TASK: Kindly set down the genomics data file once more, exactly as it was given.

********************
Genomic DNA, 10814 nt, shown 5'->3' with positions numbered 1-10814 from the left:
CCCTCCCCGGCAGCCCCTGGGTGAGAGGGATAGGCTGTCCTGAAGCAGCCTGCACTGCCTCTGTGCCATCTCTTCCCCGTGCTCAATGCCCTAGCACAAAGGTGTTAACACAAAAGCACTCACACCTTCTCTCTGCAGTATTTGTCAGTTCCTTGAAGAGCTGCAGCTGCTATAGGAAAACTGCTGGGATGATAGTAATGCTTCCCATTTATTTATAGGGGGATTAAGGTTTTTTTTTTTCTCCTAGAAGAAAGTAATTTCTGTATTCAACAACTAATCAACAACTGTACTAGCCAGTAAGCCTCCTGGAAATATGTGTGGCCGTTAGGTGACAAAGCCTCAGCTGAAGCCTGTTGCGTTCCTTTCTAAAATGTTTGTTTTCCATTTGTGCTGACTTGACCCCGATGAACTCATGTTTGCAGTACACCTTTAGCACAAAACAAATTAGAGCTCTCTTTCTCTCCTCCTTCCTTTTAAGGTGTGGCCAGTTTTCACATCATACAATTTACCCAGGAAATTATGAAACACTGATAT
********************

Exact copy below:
Genomic DNA, 10814 nt, shown 5'->3' with positions numbered 1-10814 from the left:
CCCTCCCCGGCAGCCCCTGGGTGAGAGGGATAGGCTGTCCTGAAGCAGCCTGCACTGCCTCTGTGCCATCTCTTCCCCGTGCTCAATGCCCTAGCACAAAGGTGTTAACACAAAAGCACTCACACCTTCTCTCTGCAGTATTTGTCAGTTCCTTGAAGAGCTGCAGCTGCTATAGGAAAACTGCTGGGATGATAGTAATGCTTCCCATTTATTTATAGGGGGATTAAGGTTTTTTTTTTTCTCCTAGAAGAAAGTAATTTCTGTATTCAACAACTAATCAACAACTGTACTAGCCAGTAAGCCTCCTGGAAATATGTGTGGCCGTTAGGTGACAAAGCCTCAGCTGAAGCCTGTTGCGTTCCTTTCTAAAATGTTTGTTTTCCATTTGTGCTGACTTGACCCCGATGAACTCATGTTTGCAGTACACCTTTAGCACAAAACAAATTAGAGCTCTCTTTCTCTCCTCCTTCCTTTTAAGGTGTGGCCAGTTTTCACATCATACAATTTACCCAGGAAATTATGAAACACTGATAT